3. Treblinka Museum

Treblinka ©️ Brit in Poland

How to get to Treblinka Museum from Warsaw

You can take the train from Warsaw to Małkinia (around one hour). 

From Małkinia, you can travel by local taxi to the former extermination camp, or hike (around eight kilometres).

About Treblinka

Treblinka was the second worst death camp in Poland during the second World War. Some 700,000-900,000 Jews were killed here in a number of horrifying ways. 

These days the site is one large memorial. Towards the end of the War, the Nazis destroyed the camp in an attempt to leave no evidence of its existence. Treblinka was one of three secret extermination camps. The Nazis camouflaged and surrounded it with tall barbed wire fencing.

In order to uncover the true extent of the site, a great deal of archaeological work has been done to dig up foundations of buildings, uncover mass graves and find the many artefacts left behind.

At the entrance, there is a large museum which informs visitors of the stories of the victims. Audio guides are available and sign posts dotted along the way narrate some or the harrowing stories. 

All in all, Treblinka is one of those places, like Aushcwitz, that really has to be seen to be believed …

4. Modlin Fortress

Modlin Fortress ©️ Brit in Poland

How to get to Modlin Fortress from Warsaw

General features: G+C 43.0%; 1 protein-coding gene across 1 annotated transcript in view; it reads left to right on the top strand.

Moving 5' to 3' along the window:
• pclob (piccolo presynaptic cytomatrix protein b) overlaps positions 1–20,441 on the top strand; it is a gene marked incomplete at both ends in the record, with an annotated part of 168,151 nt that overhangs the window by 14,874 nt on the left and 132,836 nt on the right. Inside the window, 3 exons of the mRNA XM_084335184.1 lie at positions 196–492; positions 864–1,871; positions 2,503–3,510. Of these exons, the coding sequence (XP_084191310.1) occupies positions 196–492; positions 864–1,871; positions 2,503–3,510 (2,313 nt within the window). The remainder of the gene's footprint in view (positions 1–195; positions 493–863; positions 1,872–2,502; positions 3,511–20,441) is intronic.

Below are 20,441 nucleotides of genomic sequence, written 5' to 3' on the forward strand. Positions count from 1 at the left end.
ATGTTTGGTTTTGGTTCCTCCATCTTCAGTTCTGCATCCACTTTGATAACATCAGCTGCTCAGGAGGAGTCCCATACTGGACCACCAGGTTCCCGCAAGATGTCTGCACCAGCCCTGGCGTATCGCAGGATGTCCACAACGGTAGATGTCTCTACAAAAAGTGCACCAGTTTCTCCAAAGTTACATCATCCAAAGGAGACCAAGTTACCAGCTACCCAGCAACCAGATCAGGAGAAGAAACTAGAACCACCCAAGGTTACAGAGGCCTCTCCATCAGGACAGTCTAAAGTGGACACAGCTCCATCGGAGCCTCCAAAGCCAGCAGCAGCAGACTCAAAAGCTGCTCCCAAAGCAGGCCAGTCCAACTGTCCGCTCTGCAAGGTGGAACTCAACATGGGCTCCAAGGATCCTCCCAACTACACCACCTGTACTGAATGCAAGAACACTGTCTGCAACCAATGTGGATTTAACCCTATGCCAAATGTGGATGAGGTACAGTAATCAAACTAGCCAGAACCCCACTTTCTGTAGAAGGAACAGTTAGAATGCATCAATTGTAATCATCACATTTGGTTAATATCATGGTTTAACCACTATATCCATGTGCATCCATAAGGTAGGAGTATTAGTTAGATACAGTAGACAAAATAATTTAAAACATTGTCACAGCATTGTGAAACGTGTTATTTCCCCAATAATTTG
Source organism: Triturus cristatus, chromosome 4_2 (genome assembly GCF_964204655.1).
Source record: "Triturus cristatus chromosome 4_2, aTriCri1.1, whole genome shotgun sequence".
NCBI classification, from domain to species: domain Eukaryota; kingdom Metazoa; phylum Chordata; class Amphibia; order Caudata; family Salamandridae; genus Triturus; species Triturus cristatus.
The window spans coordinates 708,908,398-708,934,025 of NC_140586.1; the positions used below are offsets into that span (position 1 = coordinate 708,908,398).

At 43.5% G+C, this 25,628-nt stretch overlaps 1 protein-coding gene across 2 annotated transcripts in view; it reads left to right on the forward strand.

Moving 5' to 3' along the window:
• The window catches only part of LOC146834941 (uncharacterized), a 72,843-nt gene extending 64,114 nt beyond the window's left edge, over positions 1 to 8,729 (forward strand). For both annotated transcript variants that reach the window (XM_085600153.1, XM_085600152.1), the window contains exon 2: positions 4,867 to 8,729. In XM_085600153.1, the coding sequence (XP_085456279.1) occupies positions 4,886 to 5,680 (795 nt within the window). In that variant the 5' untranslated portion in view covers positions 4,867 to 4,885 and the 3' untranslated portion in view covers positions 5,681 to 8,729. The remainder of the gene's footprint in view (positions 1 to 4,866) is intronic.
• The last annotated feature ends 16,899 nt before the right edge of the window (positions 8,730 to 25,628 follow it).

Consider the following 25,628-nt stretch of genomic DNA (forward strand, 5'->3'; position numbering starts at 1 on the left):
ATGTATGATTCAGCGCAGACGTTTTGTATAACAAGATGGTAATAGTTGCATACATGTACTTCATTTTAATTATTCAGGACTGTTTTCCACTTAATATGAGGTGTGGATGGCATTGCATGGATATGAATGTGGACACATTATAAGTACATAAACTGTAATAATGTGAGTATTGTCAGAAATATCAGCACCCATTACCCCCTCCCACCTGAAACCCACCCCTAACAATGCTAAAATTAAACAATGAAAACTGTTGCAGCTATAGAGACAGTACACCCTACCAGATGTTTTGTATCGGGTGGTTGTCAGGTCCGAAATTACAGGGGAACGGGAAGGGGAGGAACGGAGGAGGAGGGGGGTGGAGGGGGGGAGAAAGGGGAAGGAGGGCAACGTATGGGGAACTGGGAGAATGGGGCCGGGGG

Modlin Fortress is located in the town of Nowy Dwór Mazowiecki. It takes around 35 minutes to get to Nowy Dwór by train.

About Modlin Fortress

This is a Napoleon fortress, dating back to the time of the Russian occupation of Poland. This particular fort was one of the main strongholds in a long line of fortifications constructed by Napoleon and used as a front line against Russian forces. During World War 2, Modlin Fortress was used as a last line of defence of Warsaw against the Nazi invasion.

The fortress is one of largest and best fortresses in both Poland and Europe. With a museum and a tower which offers visitors some amazing views of the Vistula River and a thorough overview of the fort, it does take some hours to walk around Modlin. 

If you have kids, they will be able to hunt for some polar bear statuettes which are dotted around key sites of Modlin Fortress. Check out this article to learn more about this playful Polar Bear trail.

5. Żyrardów

Żyrardów ©️ Brit in Poland

How to get to Żyrardów from Warsaw

A direct train from Warsaw to Żyrardów takes around 25 minutes

About Żyrardów

Żyrardów offers something a bit different. It’s a 19th-century city built up around the textile industry, so historically it is a workers’ town. To this day, many ruins of the old factories are still present and Żyrardów was a rival to Łodz in its heyday. In the city, as well as the very ornate-looking red-bricked buildings, you will find two very good museums. One is the Linen Museum, named after French engineer Philippe de Girard. The other museum – The Museum of Western Mazovia in Żyrardów – is more interactive, and even though it is primarily about machines used in the production of clothing, carpets and such, it is actually a lot of fun and great for Instagram posts!

Most tourists to Poland probably haven’t heard of Żyrardów. However, it makes for one of the most interesting day trips from Warsaw in terms of stepping back into Poland’s industrial past.

Overall, Żyrardów is a wonderful illustration of the sheer variety you can find by travelling around Poland, as well as being very easy to get to from Warsaw and very easy to explore!